The primary concept of shooting zombies in a light gun game format should work fine, as seen in titles like the whole The House of the Dead series. That series worked because you were constantly on the move in an on-rails adventure. Dead Z Meat opts to be a shooting gallery experience, where you stay in one spot and shoot at zombies as they shuffle toward you. The game tries to gin up some excitement by having a combo meter to encourage you to make your shots, but the combo meter has a tiny grace period, and with the zombies appearing at a slow pace, you'll never really push that meter beyond single digits. The game also tries to add more to the scenario by letting you slightly shift your camera to the left or right, but all this does is cause zombies to appear on those sides and stay hidden if you don't constantly pan the camera. With a lack of modes and way too many levels, it isn't long before the experience loses its luster.


It also doesn't help that the various power-ups barely seem to work. The armor seems to place a metal overlay over your health meter because it takes the same number of hits to kill you. Both the freeze and bomb power-ups don't affect enemies unless you shoot those power-ups at the moment the zombies are practically over them, despite the graphics showing that the effects should impact practically the entire screen. a red barrel, on the other hand, doesn't display a blast radius, so it's a crapshoot about whether shooting it will make zombies explode or barely scratch them. Only the health pick-up seems to do what is expected.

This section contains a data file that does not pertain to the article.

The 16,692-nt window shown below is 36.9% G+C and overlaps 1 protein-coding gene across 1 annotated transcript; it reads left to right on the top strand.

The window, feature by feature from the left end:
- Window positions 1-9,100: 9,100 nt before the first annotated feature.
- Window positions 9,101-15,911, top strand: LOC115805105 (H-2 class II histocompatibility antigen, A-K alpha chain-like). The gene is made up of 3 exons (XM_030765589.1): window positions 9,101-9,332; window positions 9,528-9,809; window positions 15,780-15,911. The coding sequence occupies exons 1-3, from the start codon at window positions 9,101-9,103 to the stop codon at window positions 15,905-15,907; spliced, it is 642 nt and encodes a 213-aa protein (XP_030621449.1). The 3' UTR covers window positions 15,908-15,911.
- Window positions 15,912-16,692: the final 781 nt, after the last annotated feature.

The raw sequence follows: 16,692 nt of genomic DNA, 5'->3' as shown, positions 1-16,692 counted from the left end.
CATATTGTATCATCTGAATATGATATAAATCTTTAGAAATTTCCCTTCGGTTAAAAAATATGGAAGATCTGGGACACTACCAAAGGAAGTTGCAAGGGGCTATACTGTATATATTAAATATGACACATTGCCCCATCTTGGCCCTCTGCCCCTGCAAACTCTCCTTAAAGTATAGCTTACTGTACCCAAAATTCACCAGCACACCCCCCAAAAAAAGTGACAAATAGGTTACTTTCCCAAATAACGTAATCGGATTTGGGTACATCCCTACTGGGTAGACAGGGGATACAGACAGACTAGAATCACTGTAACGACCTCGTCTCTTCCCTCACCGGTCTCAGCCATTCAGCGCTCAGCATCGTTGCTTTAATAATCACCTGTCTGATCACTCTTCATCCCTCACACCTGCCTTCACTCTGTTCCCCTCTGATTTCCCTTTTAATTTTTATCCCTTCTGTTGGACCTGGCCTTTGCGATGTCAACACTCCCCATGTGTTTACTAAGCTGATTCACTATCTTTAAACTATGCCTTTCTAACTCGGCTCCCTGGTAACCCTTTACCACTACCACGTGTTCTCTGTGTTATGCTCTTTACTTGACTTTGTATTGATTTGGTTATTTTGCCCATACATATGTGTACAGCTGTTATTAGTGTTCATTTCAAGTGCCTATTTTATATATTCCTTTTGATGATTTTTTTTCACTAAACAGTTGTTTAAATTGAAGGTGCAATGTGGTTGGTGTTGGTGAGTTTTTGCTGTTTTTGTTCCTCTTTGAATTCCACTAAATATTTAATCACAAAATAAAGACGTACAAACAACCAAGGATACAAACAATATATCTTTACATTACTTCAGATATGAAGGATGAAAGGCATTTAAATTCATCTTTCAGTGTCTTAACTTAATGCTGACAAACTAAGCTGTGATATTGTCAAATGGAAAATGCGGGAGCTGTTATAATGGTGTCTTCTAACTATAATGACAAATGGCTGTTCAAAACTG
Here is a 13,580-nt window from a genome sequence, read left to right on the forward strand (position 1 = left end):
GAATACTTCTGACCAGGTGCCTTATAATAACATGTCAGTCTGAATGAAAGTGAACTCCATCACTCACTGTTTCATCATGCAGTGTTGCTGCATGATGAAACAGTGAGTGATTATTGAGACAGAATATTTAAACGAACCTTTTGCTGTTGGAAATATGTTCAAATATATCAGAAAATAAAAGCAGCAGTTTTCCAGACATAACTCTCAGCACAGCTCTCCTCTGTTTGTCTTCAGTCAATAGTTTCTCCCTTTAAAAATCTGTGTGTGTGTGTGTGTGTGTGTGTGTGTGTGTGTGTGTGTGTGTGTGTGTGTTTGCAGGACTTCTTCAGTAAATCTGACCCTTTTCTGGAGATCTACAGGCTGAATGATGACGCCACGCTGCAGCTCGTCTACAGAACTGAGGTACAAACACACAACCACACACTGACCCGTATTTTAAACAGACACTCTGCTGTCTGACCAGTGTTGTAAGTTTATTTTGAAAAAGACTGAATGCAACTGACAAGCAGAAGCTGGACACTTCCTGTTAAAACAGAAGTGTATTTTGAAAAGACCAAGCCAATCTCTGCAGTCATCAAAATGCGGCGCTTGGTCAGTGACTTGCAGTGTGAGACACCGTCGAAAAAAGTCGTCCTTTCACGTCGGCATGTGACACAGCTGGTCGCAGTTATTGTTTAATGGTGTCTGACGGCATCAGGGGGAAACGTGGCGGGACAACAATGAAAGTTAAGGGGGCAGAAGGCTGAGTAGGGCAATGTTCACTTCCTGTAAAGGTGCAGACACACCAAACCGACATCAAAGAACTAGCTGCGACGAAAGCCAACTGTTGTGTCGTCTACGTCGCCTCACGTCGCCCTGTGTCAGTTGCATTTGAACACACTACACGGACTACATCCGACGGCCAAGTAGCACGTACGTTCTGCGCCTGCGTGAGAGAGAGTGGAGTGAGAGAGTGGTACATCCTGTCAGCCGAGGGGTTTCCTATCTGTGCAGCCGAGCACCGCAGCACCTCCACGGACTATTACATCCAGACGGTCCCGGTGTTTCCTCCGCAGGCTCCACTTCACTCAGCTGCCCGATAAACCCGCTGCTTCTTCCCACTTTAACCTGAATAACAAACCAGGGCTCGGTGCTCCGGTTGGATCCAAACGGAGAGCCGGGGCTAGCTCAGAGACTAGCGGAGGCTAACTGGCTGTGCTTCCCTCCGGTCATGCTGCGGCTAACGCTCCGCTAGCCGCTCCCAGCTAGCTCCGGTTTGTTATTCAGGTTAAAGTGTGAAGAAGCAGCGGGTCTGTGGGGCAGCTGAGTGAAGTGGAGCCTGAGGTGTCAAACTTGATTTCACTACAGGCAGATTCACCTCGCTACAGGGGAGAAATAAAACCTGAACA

The biggest issue with Dead Z Meat is that it is a solo-only affair. Name any light gun shooter, and there's a good chance that it featured multiplayer. A zombie shooter like this would've been a perfect fit for multiplayer, especially since the shooting gallery game practically screams for some sort of competitive co-op. With no multiplayer options, even in the form of a leaderboard, the game doesn't give players a reason to keep plowing through the levels.

At the very least, the presentation is fine if you can look past the repetitive backgrounds. The zombies appear grotesquely cartoonish and animate well enough, although their patterns repeat more often than the backgrounds. The special effects, like those from power-ups being shot, are decent enough, and the draw distance is good enough that zombies from far away actually march toward the screen instead of popping up out of thin air. The music is decent, and the sound effects are fine, but the announcer seems a little odd since his booming voice seems to appear more often when you complete mundane tasks, making one feel like this is a parody instead.

As a light gun shooter, Dead Z Meat is novel since the genre is so rare nowadays in the home console space, and players can overcome the finicky control scheme with some practice. The shooting gallery setup has so few variations that it can quickly grow old, while the lack of multiplayer seals the game's fate. If you have a remote interest in this title, you'll want to wait for a deep discount.

Score: 5.0/10